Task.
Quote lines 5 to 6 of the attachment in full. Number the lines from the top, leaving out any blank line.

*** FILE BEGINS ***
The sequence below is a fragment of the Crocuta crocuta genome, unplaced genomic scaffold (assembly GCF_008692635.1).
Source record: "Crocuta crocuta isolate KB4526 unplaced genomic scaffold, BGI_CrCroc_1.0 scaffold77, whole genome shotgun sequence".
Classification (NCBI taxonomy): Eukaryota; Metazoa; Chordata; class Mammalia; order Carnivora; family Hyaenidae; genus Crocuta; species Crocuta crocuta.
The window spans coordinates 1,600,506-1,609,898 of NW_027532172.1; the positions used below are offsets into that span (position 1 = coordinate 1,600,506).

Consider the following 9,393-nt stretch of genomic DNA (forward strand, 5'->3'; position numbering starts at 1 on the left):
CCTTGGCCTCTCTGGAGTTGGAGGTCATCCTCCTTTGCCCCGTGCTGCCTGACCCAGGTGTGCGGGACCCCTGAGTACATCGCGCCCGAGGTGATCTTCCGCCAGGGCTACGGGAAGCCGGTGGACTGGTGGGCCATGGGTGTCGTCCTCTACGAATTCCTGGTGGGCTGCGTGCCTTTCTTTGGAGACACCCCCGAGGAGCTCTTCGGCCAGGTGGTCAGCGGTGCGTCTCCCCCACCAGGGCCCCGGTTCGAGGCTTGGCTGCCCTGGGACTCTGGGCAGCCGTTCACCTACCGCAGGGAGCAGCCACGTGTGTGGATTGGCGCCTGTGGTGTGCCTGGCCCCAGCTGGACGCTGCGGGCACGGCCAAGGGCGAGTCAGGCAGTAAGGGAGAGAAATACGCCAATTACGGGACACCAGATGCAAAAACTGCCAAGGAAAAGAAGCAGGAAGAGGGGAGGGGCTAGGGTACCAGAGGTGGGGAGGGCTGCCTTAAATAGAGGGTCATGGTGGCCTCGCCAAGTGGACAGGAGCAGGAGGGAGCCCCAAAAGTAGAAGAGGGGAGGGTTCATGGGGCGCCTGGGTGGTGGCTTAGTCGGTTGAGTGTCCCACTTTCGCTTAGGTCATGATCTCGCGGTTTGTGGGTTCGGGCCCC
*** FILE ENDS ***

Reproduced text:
Consider the following 9,393-nt stretch of genomic DNA (forward strand, 5'->3'; position numbering starts at 1 on the left):
CCTTGGCCTCTCTGGAGTTGGAGGTCATCCTCCTTTGCCCCGTGCTGCCTGACCCAGGTGTGCGGGACCCCTGAGTACATCGCGCCCGAGGTGATCTTCCGCCAGGGCTACGGGAAGCCGGTGGACTGGTGGGCCATGGGTGTCGTCCTCTACGAATTCCTGGTGGGCTGCGTGCCTTTCTTTGGAGACACCCCCGAGGAGCTCTTCGGCCAGGTGGTCAGCGGTGCGTCTCCCCCACCAGGGCCCCGGTTCGAGGCTTGGCTGCCCTGGGACTCTGGGCAGCCGTTCACCTACCGCAGGGAGCAGCCACGTGTGTGGATTGGCGCCTGTGGTGTGCCTGGCCCCAGCTGGACGCTGCGGGCACGGCCAAGGGCGAGTCAGGCAGTAAGGGAGAGAAATACGCCAATTACGGGACACCAGATGCAAAAACTGCCAAGGAAAAGAAGCAGGAAGAGGGGAGGGGCTAGGGTACCAGAGGTGGGGAGGGCTGCCTTAAATAGAGGGTCATGGTGGCCTCGCCAAGTGGACAGGAGCAGGAGGGAGCCCCAAAAGTAGAAGAGGGGAGGGTTCATGGGGCGCCTGGGTGGTGGCTTAGTCGGTTGAGTGTCCCACTTTCGCTTAGGTCATGATCTCGCGGTTTGTGGGTTCGGGCCCC